How To Choose The Right IR Repeater Kit
Many modern home theaters are perfect examples of a Catch 22 – a problem which looks like it can’t be solved because of conflicting realities. (The term comes from a legendary book by Joseph Heller; if you haven’t read it, you should.)
Here’s the issue. Most home theaters have so much equipment, with so many cables, that it’s nearly impossible to set everything up without creating a horrendous mess. But you can’t tuck it all out of sight in a closet or cabinet, because then the remote controls won’t work; there has to be an unobstructed path between the remote and the equipment it controls. In order to have the beautiful home theater you’ve spent lots of money on, you have to hide most of the “stuff.” But you can’t, because then it won’t work. It’s a Catch 22.
Unlike most Catch 22s, though, this one has a solution: infrared repeater kits. These kits take the infrared (IR) light signals used by remote controls to send commands to your devices, convert the light into electrical signals that can be sent through walls and doors, and then reconvert them into IR signals that your TV, Blu-ray or cable box can understand.
The actual conversion/reconversion process sounds complicated, but so do most electronic processes – and it isn’t really important that you understand the actual technology. What is important to know, though, is what components make up an IR repeater kit. That way you can choose the right one for your needs.
Looking at an IR Repeater Kit
Most IR repeater kits (often called IR extender kits) have three basic components:
- IR receiver: This is the device that (naturally) receives the infrared signals from your remote control and converts them into electrical signals. You’ll sometimes see this referred to as the “target,” for obvious reasons. Receivers can take several different forms, which we’ll explain in more detail in the next section.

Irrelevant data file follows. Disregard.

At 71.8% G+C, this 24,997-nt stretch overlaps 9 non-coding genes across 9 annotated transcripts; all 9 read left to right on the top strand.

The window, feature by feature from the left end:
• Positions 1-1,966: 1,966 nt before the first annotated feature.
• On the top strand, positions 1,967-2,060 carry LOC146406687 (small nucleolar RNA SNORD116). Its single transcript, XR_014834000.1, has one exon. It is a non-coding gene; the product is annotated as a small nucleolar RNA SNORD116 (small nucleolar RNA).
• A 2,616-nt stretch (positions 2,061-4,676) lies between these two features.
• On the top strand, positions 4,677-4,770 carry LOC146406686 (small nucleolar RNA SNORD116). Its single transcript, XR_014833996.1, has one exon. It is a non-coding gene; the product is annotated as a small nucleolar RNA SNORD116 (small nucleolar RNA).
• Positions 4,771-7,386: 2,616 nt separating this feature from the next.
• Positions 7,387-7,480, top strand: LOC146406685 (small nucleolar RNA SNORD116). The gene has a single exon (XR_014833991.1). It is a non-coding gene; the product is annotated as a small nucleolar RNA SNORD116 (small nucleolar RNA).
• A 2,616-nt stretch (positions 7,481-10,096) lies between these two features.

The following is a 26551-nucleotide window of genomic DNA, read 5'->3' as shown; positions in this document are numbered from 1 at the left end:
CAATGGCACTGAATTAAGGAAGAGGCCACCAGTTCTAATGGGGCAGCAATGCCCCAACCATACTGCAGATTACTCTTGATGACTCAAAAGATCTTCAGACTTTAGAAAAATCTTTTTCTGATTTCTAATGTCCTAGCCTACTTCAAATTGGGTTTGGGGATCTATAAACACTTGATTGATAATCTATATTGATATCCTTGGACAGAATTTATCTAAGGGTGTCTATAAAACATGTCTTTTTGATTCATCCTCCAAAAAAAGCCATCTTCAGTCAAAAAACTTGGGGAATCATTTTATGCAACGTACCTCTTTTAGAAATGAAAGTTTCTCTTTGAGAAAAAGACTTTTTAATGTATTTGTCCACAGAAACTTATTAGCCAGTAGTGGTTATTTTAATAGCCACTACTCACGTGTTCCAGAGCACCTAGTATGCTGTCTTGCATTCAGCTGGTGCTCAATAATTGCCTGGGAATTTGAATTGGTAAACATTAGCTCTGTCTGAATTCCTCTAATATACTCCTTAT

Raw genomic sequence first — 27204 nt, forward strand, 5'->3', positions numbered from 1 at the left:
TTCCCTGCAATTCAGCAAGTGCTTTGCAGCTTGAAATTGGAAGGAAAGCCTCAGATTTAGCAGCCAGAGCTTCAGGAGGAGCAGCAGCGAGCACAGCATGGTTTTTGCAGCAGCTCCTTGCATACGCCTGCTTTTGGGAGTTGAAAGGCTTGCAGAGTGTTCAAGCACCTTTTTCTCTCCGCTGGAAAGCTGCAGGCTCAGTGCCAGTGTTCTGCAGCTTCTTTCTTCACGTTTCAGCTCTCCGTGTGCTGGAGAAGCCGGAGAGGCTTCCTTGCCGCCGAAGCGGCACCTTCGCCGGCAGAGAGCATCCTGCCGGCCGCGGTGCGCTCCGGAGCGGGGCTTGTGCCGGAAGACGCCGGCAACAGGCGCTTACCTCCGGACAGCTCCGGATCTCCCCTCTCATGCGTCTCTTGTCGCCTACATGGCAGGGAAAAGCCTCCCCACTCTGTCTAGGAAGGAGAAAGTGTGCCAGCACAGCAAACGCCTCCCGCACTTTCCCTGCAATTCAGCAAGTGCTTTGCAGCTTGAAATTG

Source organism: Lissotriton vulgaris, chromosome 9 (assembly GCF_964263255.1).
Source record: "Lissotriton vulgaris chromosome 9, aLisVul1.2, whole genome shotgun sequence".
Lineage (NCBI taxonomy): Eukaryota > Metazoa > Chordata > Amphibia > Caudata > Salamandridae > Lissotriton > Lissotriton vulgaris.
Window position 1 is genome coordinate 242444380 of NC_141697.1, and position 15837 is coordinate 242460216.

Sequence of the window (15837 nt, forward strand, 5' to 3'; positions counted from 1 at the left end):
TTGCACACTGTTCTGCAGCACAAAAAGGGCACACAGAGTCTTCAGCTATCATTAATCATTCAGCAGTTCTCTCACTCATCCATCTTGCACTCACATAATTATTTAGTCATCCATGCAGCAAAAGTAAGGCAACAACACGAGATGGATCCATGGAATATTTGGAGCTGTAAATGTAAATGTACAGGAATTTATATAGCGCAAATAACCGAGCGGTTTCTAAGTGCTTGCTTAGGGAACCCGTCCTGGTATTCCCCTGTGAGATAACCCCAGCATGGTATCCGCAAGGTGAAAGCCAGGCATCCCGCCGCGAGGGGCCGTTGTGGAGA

- IR emitters: These are on the “other side” of your walls or doors, and are used to transmit reconverted infrared signals to your equipment once they’ve made it past all of the physical obstacles. There are several types of emitters and we’ll discuss them shortly.
- Connection block: This is the traffic cop for the IR repeater, where the receiver and emitters are interconnected. Most blocks will also allow you to add extra receivers and emitters into your extender system.
You can purchase each of these components individually, but you’ll need all of them in order to make things work. That’s why they’re usually sold in the form of an IR repeater kit. When you understand the equipment that comes with each kit, it’s easy to choose the right IR repeater kit for your home.
Most IR extender kits include a basic receiver, which is a small rectangular box that (depending on its shape) could easily be mistaken for an AC power strip or a cable box. It can be placed alongside your home theater or A/V equipment and will blend in perfectly. There are smaller receivers on the market which can mount to the underside of a shelf or the side of a bookcase; for those who want a totally “clean” look to their room, some receivers are built right into keystone jacks or wall plates that can be installed to look like an outlet. In-wall receivers are perfect if you want to run all of the cabling through your walls.